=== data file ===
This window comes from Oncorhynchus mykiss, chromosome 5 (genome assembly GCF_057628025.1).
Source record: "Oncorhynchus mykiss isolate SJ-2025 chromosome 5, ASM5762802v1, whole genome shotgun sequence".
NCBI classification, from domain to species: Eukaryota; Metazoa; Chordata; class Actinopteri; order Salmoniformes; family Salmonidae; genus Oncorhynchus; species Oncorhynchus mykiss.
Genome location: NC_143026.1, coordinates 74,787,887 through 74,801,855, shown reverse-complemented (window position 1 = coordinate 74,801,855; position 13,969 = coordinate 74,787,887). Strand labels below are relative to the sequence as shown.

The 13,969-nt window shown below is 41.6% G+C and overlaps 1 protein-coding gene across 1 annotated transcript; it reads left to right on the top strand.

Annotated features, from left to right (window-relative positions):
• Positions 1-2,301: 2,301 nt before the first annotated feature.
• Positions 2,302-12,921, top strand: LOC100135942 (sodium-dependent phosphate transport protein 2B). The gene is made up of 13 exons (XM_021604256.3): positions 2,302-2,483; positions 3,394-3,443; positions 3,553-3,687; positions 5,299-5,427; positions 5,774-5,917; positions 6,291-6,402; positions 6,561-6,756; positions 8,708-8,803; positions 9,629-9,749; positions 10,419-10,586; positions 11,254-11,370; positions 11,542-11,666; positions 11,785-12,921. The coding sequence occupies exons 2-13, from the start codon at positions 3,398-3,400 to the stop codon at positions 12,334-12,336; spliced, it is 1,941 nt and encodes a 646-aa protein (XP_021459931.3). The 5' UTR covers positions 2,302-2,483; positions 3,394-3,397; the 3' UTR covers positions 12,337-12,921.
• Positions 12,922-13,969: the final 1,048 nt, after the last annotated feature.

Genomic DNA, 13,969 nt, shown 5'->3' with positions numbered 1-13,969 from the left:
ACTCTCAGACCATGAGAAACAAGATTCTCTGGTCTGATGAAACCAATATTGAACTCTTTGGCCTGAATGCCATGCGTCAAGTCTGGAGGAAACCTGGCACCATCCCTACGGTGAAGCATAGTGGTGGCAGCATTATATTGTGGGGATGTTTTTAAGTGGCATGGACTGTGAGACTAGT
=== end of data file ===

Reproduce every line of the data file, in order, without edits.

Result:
This window comes from Oncorhynchus mykiss, chromosome 5 (genome assembly GCF_057628025.1).
Source record: "Oncorhynchus mykiss isolate SJ-2025 chromosome 5, ASM5762802v1, whole genome shotgun sequence".
NCBI classification, from domain to species: Eukaryota; Metazoa; Chordata; class Actinopteri; order Salmoniformes; family Salmonidae; genus Oncorhynchus; species Oncorhynchus mykiss.
Genome location: NC_143026.1, coordinates 74,787,887 through 74,801,855, shown reverse-complemented (window position 1 = coordinate 74,801,855; position 13,969 = coordinate 74,787,887). Strand labels below are relative to the sequence as shown.

The 13,969-nt window shown below is 41.6% G+C and overlaps 1 protein-coding gene across 1 annotated transcript; it reads left to right on the top strand.

Annotated features, from left to right (window-relative positions):
• Positions 1-2,301: 2,301 nt before the first annotated feature.
• Positions 2,302-12,921, top strand: LOC100135942 (sodium-dependent phosphate transport protein 2B). The gene is made up of 13 exons (XM_021604256.3): positions 2,302-2,483; positions 3,394-3,443; positions 3,553-3,687; positions 5,299-5,427; positions 5,774-5,917; positions 6,291-6,402; positions 6,561-6,756; positions 8,708-8,803; positions 9,629-9,749; positions 10,419-10,586; positions 11,254-11,370; positions 11,542-11,666; positions 11,785-12,921. The coding sequence occupies exons 2-13, from the start codon at positions 3,398-3,400 to the stop codon at positions 12,334-12,336; spliced, it is 1,941 nt and encodes a 646-aa protein (XP_021459931.3). The 5' UTR covers positions 2,302-2,483; positions 3,394-3,397; the 3' UTR covers positions 12,337-12,921.
• Positions 12,922-13,969: the final 1,048 nt, after the last annotated feature.

Genomic DNA, 13,969 nt, shown 5'->3' with positions numbered 1-13,969 from the left:
ACTCTCAGACCATGAGAAACAAGATTCTCTGGTCTGATGAAACCAATATTGAACTCTTTGGCCTGAATGCCATGCGTCAAGTCTGGAGGAAACCTGGCACCATCCCTACGGTGAAGCATAGTGGTGGCAGCATTATATTGTGGGGATGTTTTTAAGTGGCATGGACTGTGAGACTAGT